Travis Christofferson, author of the groundbreaking book Tripping Over the Truth, says he’s looked for the answer to this question in a place others haven’t—one protected by an invisible dome of dogma, large-scale group think, and institutional inertia. Maybe the reason for the stunted progress goes far deeper than we thought, he suggests. Maybe it is fundamental, going all the way to the scientific bedrock at the true heart of the disease. To utter it is heretical, to say it out loud invites scoffs, dismissal, even outright anger, but here’s what Christofferson thinks is the problem: Maybe we’ve mischaracterized the origin of cancer. Maybe cancer is not a genetic disease after all. Maybe we are losing the war against cancer because scientists are chasing a flawed scientific paradigm, and cancer is not a disease of damaged DNA but rather one of defective metabolism.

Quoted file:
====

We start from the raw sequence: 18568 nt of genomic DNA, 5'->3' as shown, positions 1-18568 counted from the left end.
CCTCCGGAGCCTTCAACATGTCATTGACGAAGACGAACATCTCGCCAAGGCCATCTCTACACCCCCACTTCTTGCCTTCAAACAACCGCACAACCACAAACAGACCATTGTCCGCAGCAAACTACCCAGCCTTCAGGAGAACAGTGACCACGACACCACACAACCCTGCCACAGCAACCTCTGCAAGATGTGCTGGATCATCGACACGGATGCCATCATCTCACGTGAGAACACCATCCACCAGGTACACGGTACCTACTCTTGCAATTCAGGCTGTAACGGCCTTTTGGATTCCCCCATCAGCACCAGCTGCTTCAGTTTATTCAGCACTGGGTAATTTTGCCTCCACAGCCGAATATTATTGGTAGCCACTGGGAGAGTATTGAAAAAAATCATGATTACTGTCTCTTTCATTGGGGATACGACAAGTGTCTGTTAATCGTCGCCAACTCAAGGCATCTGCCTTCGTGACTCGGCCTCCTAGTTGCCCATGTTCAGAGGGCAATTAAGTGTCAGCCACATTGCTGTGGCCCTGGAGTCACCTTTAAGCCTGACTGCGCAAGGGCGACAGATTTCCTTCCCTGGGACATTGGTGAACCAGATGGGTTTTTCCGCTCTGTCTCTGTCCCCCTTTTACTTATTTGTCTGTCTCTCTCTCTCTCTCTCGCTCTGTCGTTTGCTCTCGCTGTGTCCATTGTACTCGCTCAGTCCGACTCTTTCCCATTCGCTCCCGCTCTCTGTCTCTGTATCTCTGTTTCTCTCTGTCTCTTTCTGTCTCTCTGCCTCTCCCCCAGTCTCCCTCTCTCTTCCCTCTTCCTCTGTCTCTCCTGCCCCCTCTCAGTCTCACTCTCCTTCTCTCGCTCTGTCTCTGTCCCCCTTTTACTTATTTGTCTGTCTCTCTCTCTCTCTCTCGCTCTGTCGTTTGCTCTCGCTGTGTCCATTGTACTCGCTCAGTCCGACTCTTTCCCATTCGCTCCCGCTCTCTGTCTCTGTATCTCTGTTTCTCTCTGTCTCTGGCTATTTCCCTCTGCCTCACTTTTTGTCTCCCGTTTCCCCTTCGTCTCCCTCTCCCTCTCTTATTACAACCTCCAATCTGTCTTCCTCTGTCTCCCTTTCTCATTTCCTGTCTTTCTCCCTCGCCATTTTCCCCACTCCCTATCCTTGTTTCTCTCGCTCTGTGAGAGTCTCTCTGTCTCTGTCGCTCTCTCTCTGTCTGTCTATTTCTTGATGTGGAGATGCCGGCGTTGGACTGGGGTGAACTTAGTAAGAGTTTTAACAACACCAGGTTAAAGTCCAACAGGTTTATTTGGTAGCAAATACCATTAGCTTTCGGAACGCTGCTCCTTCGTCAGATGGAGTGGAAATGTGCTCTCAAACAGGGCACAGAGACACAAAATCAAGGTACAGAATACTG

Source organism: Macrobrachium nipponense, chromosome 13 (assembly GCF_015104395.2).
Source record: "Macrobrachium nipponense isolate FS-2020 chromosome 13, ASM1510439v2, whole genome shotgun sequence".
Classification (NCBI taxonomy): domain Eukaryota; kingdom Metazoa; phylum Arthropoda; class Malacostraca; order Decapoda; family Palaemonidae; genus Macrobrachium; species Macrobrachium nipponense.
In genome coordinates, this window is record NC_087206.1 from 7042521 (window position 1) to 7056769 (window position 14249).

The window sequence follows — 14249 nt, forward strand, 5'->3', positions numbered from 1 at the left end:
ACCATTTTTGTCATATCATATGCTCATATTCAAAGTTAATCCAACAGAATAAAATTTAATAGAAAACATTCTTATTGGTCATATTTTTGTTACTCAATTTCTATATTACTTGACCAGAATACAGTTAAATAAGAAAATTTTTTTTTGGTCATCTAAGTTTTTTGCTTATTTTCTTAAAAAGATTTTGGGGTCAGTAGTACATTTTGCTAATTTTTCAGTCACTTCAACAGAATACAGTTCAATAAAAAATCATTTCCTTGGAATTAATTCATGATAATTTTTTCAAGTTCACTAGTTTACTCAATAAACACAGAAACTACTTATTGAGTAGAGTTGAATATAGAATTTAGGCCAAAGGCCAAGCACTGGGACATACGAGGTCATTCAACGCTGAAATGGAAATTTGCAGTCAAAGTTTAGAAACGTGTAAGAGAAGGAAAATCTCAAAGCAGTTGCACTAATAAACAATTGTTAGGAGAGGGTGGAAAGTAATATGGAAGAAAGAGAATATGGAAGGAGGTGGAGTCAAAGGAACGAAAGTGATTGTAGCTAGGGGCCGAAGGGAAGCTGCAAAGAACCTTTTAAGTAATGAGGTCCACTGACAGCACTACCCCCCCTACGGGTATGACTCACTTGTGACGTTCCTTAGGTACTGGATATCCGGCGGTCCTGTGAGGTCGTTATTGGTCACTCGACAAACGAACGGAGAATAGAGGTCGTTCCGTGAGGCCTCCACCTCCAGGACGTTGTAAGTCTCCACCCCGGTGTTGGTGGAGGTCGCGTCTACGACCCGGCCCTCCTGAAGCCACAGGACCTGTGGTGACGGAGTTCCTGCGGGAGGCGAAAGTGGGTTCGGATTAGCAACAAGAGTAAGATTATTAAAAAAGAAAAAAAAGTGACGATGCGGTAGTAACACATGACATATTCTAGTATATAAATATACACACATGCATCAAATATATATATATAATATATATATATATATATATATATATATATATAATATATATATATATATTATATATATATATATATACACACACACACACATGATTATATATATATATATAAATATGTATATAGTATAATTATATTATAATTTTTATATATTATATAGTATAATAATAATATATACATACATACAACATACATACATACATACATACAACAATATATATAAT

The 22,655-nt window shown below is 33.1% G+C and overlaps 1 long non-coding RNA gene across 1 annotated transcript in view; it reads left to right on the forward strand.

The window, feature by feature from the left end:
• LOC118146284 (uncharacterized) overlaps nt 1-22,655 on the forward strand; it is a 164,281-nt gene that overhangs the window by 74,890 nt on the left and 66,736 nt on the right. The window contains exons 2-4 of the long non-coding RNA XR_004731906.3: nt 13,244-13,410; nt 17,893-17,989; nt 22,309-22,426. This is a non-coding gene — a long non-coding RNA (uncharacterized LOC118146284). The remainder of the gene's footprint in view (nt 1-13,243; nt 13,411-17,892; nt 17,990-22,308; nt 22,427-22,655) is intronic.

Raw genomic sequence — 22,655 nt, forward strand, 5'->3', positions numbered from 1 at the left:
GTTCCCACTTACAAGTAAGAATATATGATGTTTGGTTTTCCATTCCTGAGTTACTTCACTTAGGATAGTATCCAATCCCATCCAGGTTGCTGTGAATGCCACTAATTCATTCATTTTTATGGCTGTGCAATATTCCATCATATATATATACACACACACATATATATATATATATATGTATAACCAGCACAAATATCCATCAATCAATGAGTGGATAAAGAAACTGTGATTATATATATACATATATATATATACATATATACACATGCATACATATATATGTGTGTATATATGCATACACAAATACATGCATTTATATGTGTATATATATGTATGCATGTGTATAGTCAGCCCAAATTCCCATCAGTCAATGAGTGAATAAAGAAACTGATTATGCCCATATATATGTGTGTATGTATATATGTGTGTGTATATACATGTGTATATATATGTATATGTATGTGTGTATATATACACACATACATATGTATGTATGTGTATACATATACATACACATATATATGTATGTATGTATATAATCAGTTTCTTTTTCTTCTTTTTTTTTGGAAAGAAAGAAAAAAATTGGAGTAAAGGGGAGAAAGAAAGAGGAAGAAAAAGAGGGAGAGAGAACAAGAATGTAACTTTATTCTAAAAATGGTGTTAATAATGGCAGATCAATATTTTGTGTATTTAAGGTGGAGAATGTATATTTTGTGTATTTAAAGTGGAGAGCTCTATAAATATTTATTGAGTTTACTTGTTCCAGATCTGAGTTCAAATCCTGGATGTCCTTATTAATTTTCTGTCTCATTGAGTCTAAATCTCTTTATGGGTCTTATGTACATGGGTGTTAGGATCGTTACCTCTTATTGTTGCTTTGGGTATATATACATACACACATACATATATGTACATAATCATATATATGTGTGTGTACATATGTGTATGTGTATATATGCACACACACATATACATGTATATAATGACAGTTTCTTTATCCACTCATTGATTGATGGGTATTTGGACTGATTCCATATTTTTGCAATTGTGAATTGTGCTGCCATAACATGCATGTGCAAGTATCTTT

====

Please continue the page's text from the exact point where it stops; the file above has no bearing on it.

This idea didn’t start with Christofferson. “I stumbled onto it a few years ago in a book called Cancer as a Metabolic Disease,” he says. It’s author, Thomas Seyfried, PhD, of Boston College, is bold, confident, outspoken, and very smart. But the original claim came from a remarkable German scientist named Otto Warburg in 1924. Throughout most of the subsequent century Warburg’s claim was only a side note in reviews on the subject of cancer. It never really gained a critical mass of supporters. It remained just a curious observation. By the 1960s, his theory had all but faded into oblivion. When Warburg died in 1970, his antiquated hypothesis could have died with him. It would have slipped into oblivion if Peter Pedersen, PhD of Johns Hopkins University School of Medicine hadn’t noticed it and methodically coaxed it back to life. In the 1970s and the 1980s, he was alone in his belief that Warburg was right.